We went for Isla bikes for our kids. They are not cheap, but they are good value, and there are plenty of people who will pay a reasonable price for your used isla bike when your kids have out grown it. Most importantly the kids love them, and when their mates who have chaep, heavy, suspension laden bikes have a go their eyes light up and they shout “this is great, its so fast, its so light….”

    • Andreas 16/11/2010 at 10:46 am #

      Good extra tips for buying a kids bike. Thanks Andrew for lending your expert advice :)

    • Fergus 16/11/2010 at 10:29 pm #

      I could not agree more. Weight and fit are the key… I swapped a nice looking Trek for an Islabikes Beinn 24 after I weighed the Trek and found it was heavier than my full suss MTB. Manufacturers are very cagey about bike weights (Islabikes being an exception – their website quotes accurate weights), so my advice would be to take some cheap luggage scales with you when you go shopping.

    • Mark Funnell 19/11/2010 at 1:10 pm #

      You say that kids do not need multiple gears. I agree, but it’s impossible to find a bike of 24″ wheel or above that does not have multiple gears, i.e., 3 lots of 5, 6 or 7. I want to get a bike for my 8 year old with 3, 6 or 7 gears and cannot find one anywhere. I’m so desperate that I’m contemplating going to Holland to get a 3 gear bike for him!

      Any suggestions?

      • Adam Edwards 24/11/2010 at 8:32 pm #

        Re multiple gears comment:

        Puky are 3 and 7 speed hubs, so an ideal solution for kids.

        See other post for the web link.

        Adam

      • Mel 30/08/2013 at 8:02 am #

        Frog bikes are great if you can’t afford an islabike (like me!)

  3. maryka 16/11/2010 at 10:41 am #

    What, no Islabikes! On a UK blog! Very hard to beat Islabikes for all ages — quality bikes, intelligent and sensible design, and a company that ONLY does kids’ bikes so that’s all they focus on.

    Yes, they are a bit more expensive to start, but they keep an excellent resale value and are always in demand. And I believe they have an upgrade/trade-in deal too.

    No connection with the company, just a happy 2nd-hand owner of one (the largest kids’ sizes fit small women too). And judging from the overwhelming number of kids I see riding them everywhere I’m not the only one. 100% British owned.

    • Craig 16/11/2010 at 1:54 pm #

      @maryka I so agree – although in my area I seem to be the only one with kids on Islabikes. In fact, I couldn’t wait for my kids to grow up to ride so I could buy them one.

      They are actually no more expensive than a premier branded bike, but are far lighter and all the components are scaled to fit kids (no over large brake levers). Plus you can adjust some of the parts to suit your child’s riding needs (eg knobbly tyres/rioad tyres). Also the parts used are a high quality fit, so keeping the bike mechanically sound is less of an issue compared to a budget kids bike. They have a small bike building force, so it is worth ordering early for Christmas, (too late now).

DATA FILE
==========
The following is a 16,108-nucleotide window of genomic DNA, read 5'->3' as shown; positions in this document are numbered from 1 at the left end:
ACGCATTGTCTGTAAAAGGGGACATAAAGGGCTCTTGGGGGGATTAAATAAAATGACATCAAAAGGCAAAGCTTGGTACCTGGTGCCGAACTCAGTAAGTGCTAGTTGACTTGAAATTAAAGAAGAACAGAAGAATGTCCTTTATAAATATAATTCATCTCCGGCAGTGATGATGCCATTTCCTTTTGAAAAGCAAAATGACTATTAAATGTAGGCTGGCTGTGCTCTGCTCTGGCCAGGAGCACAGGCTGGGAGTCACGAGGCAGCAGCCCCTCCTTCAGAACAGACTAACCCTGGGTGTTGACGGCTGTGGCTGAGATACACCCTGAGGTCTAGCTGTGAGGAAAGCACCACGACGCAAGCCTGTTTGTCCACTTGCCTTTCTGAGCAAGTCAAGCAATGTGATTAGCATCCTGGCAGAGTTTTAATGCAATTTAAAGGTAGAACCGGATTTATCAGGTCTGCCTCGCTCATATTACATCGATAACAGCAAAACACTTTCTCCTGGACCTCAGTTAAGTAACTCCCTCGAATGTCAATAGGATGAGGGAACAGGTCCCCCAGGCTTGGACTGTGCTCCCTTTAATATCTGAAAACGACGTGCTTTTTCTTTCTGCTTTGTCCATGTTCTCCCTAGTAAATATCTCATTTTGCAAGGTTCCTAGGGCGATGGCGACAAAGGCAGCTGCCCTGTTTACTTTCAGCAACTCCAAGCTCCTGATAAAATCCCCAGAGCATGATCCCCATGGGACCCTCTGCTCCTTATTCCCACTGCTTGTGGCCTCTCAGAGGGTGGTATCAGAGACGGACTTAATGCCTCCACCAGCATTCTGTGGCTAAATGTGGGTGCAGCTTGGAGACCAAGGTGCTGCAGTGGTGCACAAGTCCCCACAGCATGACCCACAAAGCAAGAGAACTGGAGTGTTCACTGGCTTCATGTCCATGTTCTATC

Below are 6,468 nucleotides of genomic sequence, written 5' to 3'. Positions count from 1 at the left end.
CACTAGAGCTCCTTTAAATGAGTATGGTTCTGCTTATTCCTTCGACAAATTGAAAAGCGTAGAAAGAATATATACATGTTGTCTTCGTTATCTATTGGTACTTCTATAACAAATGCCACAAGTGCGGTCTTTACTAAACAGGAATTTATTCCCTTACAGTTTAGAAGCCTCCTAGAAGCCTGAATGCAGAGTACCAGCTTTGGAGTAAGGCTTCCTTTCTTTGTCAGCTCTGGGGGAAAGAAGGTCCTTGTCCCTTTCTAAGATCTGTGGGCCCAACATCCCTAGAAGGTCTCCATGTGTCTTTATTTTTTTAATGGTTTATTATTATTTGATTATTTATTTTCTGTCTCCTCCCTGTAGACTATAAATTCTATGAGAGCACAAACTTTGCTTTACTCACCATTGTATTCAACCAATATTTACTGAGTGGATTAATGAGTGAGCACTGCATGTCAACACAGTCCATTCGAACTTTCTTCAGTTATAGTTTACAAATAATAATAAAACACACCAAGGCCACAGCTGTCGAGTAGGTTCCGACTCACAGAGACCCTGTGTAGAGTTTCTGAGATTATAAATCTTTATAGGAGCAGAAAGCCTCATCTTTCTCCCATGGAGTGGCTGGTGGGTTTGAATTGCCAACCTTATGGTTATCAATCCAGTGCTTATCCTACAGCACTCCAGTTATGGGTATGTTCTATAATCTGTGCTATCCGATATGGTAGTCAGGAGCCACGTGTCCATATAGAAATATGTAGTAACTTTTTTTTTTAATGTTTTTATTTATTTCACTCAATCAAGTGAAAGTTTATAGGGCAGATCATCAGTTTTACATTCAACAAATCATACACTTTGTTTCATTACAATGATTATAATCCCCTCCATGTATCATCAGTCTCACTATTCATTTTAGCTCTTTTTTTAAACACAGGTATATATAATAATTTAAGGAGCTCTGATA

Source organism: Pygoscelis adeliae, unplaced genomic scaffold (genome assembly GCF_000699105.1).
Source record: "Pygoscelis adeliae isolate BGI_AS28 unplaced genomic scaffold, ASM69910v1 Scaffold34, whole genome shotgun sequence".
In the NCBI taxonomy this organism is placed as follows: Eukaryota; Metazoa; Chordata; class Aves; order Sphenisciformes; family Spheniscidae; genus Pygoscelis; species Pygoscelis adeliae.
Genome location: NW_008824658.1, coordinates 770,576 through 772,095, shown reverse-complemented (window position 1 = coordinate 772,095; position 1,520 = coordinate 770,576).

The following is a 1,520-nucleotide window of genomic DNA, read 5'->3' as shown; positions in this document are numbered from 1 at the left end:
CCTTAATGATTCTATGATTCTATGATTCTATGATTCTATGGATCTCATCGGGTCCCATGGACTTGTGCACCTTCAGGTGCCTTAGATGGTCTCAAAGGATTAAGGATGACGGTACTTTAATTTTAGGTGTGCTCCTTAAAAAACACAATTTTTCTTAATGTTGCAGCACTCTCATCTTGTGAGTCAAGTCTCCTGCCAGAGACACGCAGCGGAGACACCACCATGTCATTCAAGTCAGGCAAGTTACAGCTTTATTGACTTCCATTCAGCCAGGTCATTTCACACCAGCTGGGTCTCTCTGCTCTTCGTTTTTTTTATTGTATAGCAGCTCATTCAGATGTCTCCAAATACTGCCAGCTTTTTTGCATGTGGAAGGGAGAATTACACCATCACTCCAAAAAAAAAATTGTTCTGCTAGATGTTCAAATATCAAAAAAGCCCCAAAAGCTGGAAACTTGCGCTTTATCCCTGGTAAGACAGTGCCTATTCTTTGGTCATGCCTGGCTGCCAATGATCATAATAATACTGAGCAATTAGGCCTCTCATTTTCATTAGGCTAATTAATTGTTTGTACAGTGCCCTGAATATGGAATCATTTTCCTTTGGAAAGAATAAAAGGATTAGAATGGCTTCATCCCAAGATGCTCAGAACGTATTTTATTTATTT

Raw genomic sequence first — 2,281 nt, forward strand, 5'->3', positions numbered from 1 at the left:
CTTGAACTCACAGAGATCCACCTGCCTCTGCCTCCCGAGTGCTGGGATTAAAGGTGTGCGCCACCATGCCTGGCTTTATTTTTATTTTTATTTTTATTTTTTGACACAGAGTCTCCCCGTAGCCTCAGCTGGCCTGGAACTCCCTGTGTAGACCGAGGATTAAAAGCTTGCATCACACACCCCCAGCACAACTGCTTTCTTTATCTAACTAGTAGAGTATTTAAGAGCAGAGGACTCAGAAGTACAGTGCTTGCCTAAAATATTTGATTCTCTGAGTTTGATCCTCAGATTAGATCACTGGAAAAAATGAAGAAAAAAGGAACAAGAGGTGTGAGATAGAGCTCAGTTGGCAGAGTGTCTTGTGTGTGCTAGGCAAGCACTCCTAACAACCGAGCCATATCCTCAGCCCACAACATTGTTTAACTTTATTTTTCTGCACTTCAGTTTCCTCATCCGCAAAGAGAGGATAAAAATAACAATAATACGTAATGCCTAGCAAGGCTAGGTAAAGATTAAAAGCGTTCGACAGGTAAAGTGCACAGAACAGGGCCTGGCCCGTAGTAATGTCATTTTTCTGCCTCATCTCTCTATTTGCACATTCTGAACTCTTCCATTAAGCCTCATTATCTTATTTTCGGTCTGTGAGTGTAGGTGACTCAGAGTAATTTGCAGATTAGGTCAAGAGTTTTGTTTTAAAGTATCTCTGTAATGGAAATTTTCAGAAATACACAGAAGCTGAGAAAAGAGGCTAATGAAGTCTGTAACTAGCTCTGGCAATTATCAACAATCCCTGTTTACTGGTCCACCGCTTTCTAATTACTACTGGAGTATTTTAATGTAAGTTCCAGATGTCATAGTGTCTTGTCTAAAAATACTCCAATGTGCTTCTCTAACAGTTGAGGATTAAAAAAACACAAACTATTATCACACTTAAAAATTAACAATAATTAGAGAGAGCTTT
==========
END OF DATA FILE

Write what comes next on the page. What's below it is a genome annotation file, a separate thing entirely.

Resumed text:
Sounds like there is a flourishing secondhand market for them, and Islabikes also do a part exchange on a new bike when you upgrade. There are also 2 sizes of 20″ wheel (5-10 yrs) which makes the smaller a suitable ride for smaller girls.

      I would heartily recommend them if you are keen on family riding. I’d also suggest investing in a trailgator for kids under 10. This allows you to take an ordinary bike and turn it into a tag-along. Very handy for longer rides and ones with roads. When you reach a child-friendly area then you can release your youngster and ride alongside.

      more info at -

      http://www.islabikes.co.uk/
      http://www.trail-gator.com/

    • Banjax 16/11/2010 at 6:18 pm #

      Absolutely agree. Islabikes are a top notch supplier. Their service is excellent (we visited them to buy my daughter’s bike) and e product is excellent.

      In fact if yip follow Andrew’s advice they make even more sense as they don’t suffer from any of the issues he mentioned.

  4. Adam Edwards 16/11/2010 at 3:47 pm #

    As a quality alternative to Islabikes, do also look at Puky. http://www.puky.net/

    German bikes, well made which come with as standard things like mudguards, racks, hub dynamo lights, low maintenance hub gears, etc.

    We have so far had 5 starting with a push along for my son when 4 with the latest being a 24/7 (wheels/gear) step through frame bike with everything which my daughter uses for the school commute.

    Highly recommended

    Adam

  5. Andrew 16/11/2010 at 4:49 pm #

    I gave my nephew/godson a tricycle without pedals (as you suggest) for his first birthday. He was a bit confused to start with but now loves it!

    As you say, kids growing out of bikes can be expensive…however, you can either keep the bike for the next kid or sell it.

  6. TheGee 17/11/2010 at 1:28 pm #

    My son had a Specialized Hotrock 12 for his 3rd birthday.
    He’s now 5 and riding a Specialized Hotrock 16.
    I can see us going for a Hotrock 20 next although already I can see the requirement for different types of bike for different uses.
    I say that as an owner of a ‘few’ bikes and fortunately a garage to put them in!

  7. Paul M 18/11/2010 at 12:27 pm #

    I am not getting commission, I promise!

    I have bought various models for my kids at various stages in their lives but the most recent purchases, made over the net although I think you can visit them in person, were from Islabikes (http://www.islabikes.co.uk/). They have got good reviews in the CTC mag a while ago and from my own experience I can thoroughly recommend them.